An ecosystem of interoperable medical devices holds the promise of enabling the deployment of systems of devices, platforms, sensors, actuators, and software applications (or “apps”) to improve patient safety, reduce development times and operating costs, and facilitate widespread innovation in health care. The current medical technology ecosystem is populated with noninteroperable systems that inhibit these goals. Modern medical devices range from very simple single-parameter devices to increasingly complex multiparameter, multiple-function devices with closed-loop control and interfaces intended for communicating physiological and contextual data with other systems. Achieving safety requires that heterogeneous interoperable devices, which are intended to be effective “citizens” as part of a coordinated system, can interface using known device characteristics that are agreed on by all stakeholders.1,2 Developing a sufficiently complete set of safety- and security-related medical device interface characteristics to facilitate reliable and seamless interaction between different components of medical electrical equipment systems remains difficult, expensive, and elusive. A common, well-defined shared vision for what information should be communicated for potential use by all stakeholders is essential.
The Medical Device Plug-and-Play (MD PnP) Interoperability and Cybersecurity program based at the Massachusetts General Hospital has prototyped a collection tool and repository for capturing, analyzing, and archiving information for safety derived from clinical scenariosa that can be communicated via a device’s electronic data interface (EDI) in support of safe and secure interoperability. The clinical scenario process3 identifies the entities and interactions within the integrated clinical environment, the boundaries to the external system, and the information that crosses the boundaries or is transmitted internally. As part of a 5-year National Institutes of Health (NIH)-funded Quantum Medical Device Interoperability (QMDI) grant, a number of clinical scenarios were identified that described interactions that support safe and secure operation.4 These were analyzed in depth to produce requirements relating to the system behavior and necessary information to be communicated within the system.3 Hazardous situation information and proposed risk control measures were identified to improve existing device capabilities and interoperability and support a “Learning Health System” to improve health care delivery.3 Together with the repository, this information forms the foundation of the Medical Device Interface Data Sheets (MDIDSs).
The inputs for MDIDSs (Figure 1) include data drawn from published manufacturer specifications, existing device and communication standards, interactions between the user and the device, accessible internal device states, context of use, and desired data elements that might be needed for safe system performance but are not uniformly available from currently available devices. MDIDSs may include interface requirements for clinical scenarios that are envisioned but may not yet be possible to implement due to limitations of current interfaces and devices. The aggregated consensus MDIDS content can be used to update health information technology (HIT) informatics and medical device standards, product specification, and equipment procurement requirements (Figure 1). This article describes the concept of MDIDS, the processes for creating, managing, and sharing MDIDS, and its role in improving patient safety and cybersecurity.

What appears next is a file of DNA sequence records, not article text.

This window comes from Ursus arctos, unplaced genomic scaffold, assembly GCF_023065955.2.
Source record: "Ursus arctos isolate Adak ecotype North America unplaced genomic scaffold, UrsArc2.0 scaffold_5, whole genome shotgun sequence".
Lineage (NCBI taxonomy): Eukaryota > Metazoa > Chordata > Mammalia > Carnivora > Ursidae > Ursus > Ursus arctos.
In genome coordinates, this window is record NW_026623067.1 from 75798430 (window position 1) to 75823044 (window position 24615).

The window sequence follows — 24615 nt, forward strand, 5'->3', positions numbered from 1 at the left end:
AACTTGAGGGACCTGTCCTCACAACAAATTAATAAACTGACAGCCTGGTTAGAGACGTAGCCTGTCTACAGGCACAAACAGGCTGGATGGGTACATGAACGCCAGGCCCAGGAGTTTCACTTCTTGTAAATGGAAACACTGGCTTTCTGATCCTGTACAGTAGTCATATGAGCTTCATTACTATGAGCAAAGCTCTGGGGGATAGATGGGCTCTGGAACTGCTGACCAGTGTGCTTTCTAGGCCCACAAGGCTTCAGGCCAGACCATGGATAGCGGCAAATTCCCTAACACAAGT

Concept of an MDIDS
MDIDS serves as an approach to identify and document current and desired medical device data inputs and outputs. In this model, measurable quantities (eg, physiological parameters) are considered data and information about these parameters (eg, time of recording, configuration, settings) is metadata. The MDIDS content reflects information relating to internal states and clinical context, hazardous situations resulting from workflows, product usability, data integration, and medical device–HIT system integration. MDIDS includes descriptions and rationale for why each data element is important. An MDIDS may include information from the published specification, interactions between the user and the device, accessible internal device states, context of use, and desired data elements that might be needed for safe system performance, robust cybersecurity, and more efficient clinical use.
Exposing the published specification and current settings on the device interface promotes safety by enabling connected devices and apps to determine whether the interacting devices are appropriate for the intended app. For example, are the pulse oximeter’s specifications and settings and associated interoperability specifications appropriate for use by a neonatal monitoring app? Does the oximeter have an appropriately fast averaging time for a sleep apnea diagnostic app? Does a noninvasive blood pressure (NIBP) monitor have a stat mode to enable rapid and continuous monitoring of blood pressure (BP) changes for closed-loop BP control or tracking the progress of resuscitation?
MDIDS is intended to help facilitate securability by exposing the information necessary to support improved security and privacy and provides the metadata that can allow external entities to judge the trustworthiness of the device. MDIDS can contain information related to establishing trust of a connected device, the device’s identity using device identifiers, compatibility with applicable safety and security standards/architectures, and compliance to regulatory and safety norms.5